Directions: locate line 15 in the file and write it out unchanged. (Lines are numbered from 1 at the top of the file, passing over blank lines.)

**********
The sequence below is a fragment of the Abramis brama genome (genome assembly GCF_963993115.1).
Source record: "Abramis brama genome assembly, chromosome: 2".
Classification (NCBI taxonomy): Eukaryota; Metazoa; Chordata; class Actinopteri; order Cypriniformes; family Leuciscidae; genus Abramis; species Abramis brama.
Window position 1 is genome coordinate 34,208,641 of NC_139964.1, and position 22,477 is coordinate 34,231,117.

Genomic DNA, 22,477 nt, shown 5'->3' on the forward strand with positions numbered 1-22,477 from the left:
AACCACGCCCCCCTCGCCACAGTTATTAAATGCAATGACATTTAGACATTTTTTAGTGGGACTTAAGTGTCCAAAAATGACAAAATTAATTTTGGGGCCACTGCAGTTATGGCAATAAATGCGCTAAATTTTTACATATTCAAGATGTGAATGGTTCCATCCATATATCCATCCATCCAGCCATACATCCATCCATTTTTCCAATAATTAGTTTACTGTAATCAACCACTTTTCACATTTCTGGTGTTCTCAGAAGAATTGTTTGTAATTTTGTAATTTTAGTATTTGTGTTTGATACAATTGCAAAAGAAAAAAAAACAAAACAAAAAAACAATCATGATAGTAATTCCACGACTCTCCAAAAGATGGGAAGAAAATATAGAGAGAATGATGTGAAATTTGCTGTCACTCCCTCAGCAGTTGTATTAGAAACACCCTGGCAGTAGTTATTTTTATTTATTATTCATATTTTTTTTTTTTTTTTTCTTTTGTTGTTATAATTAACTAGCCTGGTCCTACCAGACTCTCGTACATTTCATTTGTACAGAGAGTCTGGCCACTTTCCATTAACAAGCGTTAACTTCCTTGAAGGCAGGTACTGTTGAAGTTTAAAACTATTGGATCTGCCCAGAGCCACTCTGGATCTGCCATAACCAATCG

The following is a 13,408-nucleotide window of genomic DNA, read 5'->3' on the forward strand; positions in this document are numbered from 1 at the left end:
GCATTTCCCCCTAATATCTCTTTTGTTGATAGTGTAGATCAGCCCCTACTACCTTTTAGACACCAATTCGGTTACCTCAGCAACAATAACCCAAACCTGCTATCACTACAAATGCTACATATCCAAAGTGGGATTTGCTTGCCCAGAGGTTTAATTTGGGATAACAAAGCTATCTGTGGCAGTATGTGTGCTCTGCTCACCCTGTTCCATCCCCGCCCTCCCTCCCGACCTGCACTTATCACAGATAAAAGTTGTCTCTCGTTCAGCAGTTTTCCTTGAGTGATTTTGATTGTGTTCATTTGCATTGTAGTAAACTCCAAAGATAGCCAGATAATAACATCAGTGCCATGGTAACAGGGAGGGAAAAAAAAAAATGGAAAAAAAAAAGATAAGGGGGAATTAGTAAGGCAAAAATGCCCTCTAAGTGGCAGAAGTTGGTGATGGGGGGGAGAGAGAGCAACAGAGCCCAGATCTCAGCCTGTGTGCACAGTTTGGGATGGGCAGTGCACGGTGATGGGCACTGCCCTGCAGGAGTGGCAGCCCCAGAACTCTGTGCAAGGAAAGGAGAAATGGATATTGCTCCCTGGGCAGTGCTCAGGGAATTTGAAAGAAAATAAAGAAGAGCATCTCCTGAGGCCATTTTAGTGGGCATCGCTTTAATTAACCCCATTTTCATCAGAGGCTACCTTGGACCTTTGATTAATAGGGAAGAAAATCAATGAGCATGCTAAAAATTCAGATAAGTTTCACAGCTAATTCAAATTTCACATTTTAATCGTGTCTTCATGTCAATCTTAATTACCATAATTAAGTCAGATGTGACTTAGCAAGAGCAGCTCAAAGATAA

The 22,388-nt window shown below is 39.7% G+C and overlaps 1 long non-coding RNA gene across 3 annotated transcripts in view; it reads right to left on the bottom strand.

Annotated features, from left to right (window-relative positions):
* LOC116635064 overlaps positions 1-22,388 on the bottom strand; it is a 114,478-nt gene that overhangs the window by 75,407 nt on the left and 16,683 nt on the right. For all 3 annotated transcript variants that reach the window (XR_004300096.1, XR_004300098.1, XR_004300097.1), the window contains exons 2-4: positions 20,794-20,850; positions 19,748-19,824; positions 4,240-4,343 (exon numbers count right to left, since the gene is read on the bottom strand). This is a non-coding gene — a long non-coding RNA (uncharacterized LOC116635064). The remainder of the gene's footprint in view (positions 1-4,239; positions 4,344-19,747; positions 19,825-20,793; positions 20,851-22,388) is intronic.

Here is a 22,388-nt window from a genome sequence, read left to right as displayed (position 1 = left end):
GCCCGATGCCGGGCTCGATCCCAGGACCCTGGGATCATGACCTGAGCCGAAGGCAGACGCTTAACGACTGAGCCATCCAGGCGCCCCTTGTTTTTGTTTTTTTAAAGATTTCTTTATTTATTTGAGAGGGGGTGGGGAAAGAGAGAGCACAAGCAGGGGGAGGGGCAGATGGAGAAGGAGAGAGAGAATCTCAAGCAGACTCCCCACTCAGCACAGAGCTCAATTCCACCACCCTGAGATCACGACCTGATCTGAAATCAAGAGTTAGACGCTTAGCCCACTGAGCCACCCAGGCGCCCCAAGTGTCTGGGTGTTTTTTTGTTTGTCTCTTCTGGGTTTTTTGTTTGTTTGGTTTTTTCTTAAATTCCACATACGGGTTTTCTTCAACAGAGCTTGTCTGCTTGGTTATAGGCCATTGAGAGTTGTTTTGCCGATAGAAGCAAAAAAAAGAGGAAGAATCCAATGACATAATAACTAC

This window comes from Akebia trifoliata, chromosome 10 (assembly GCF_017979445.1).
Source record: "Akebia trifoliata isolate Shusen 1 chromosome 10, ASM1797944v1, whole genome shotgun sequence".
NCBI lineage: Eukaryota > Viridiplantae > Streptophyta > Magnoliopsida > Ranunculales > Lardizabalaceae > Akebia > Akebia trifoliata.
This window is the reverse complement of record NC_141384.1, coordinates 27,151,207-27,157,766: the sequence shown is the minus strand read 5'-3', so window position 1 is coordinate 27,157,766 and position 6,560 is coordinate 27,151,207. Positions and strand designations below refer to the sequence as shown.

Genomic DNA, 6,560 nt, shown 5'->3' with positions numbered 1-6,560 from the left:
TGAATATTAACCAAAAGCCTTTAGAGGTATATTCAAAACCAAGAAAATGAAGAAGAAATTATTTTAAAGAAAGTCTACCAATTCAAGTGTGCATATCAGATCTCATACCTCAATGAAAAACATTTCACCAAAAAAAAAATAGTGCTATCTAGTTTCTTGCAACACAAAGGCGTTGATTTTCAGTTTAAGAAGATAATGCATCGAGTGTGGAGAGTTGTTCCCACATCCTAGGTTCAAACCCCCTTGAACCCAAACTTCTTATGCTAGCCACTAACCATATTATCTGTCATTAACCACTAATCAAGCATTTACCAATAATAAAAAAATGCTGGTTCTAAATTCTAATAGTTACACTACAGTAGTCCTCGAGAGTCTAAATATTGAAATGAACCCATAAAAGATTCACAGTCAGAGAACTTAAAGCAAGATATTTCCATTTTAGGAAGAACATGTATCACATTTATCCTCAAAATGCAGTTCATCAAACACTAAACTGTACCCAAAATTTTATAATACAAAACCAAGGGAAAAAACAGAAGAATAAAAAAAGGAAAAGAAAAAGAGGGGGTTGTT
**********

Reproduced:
Source record: "Akebia trifoliata isolate Shusen 1 chromosome 10, ASM1797944v1, whole genome shotgun sequence".